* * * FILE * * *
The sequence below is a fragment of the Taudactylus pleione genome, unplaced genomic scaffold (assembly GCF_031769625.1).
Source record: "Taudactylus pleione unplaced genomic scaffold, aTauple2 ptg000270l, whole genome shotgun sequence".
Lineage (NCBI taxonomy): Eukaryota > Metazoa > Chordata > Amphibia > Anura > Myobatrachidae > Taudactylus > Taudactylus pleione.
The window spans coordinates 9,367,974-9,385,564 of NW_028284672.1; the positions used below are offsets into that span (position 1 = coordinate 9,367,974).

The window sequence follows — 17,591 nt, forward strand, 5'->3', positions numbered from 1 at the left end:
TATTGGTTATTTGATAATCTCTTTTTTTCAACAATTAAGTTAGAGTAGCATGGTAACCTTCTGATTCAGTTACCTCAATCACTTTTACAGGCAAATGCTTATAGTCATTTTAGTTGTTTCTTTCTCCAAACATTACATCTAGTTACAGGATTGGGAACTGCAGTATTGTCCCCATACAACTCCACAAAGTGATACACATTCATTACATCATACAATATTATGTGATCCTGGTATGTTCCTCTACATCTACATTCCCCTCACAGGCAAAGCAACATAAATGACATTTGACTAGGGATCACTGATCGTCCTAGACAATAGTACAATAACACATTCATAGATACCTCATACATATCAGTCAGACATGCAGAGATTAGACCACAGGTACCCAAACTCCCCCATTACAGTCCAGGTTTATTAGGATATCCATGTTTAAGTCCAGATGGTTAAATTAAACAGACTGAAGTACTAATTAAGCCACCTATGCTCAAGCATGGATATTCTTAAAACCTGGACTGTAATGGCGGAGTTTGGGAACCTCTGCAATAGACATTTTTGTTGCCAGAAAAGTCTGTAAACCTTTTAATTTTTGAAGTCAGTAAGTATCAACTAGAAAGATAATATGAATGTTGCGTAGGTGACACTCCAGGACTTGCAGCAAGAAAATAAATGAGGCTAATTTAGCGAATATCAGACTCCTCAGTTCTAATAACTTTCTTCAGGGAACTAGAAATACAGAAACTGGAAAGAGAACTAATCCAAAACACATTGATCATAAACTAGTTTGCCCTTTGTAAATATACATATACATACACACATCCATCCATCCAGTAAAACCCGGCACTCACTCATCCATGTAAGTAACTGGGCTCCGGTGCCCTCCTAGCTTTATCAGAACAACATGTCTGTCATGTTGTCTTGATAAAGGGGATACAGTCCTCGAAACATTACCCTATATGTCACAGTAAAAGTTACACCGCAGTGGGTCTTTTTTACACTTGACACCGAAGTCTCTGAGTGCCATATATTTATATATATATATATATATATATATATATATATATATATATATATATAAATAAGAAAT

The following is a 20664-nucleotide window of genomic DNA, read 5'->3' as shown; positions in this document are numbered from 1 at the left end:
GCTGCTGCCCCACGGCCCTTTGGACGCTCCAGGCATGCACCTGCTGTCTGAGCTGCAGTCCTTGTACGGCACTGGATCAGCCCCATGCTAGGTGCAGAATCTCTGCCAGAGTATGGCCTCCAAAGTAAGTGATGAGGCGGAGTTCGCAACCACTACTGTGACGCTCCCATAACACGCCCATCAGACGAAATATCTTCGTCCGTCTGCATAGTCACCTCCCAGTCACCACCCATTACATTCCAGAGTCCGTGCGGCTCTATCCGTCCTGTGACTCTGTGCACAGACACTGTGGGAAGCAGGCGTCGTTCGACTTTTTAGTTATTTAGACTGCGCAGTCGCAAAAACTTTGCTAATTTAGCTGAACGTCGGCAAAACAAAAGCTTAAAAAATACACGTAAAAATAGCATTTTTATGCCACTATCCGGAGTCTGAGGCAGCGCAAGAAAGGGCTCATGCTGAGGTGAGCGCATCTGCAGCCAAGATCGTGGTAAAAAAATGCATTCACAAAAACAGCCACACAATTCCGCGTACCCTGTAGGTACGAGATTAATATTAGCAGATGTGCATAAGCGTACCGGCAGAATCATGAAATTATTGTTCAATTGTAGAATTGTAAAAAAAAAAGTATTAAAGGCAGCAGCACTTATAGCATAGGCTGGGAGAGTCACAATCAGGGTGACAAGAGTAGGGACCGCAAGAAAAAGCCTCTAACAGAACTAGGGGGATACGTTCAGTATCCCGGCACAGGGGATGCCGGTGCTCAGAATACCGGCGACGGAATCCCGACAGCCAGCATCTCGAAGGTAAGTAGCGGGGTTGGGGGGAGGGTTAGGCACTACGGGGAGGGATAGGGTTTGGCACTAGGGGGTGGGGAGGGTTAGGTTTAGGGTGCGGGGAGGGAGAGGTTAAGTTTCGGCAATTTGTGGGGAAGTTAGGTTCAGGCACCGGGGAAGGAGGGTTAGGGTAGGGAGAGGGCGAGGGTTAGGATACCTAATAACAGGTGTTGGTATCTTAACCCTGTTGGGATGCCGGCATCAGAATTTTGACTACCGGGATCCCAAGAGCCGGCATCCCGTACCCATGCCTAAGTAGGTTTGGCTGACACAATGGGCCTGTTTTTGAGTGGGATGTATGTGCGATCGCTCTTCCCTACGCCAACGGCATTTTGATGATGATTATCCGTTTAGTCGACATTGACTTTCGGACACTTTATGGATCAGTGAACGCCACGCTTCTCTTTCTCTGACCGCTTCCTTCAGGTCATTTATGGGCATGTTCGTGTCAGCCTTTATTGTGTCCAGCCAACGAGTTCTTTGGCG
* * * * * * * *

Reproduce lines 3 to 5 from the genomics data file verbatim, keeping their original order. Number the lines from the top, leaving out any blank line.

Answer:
Lineage (NCBI taxonomy): Eukaryota > Metazoa > Chordata > Amphibia > Anura > Myobatrachidae > Taudactylus > Taudactylus pleione.
The window spans coordinates 9,367,974-9,385,564 of NW_028284672.1; the positions used below are offsets into that span (position 1 = coordinate 9,367,974).

The window sequence follows — 17,591 nt, forward strand, 5'->3', positions numbered from 1 at the left end: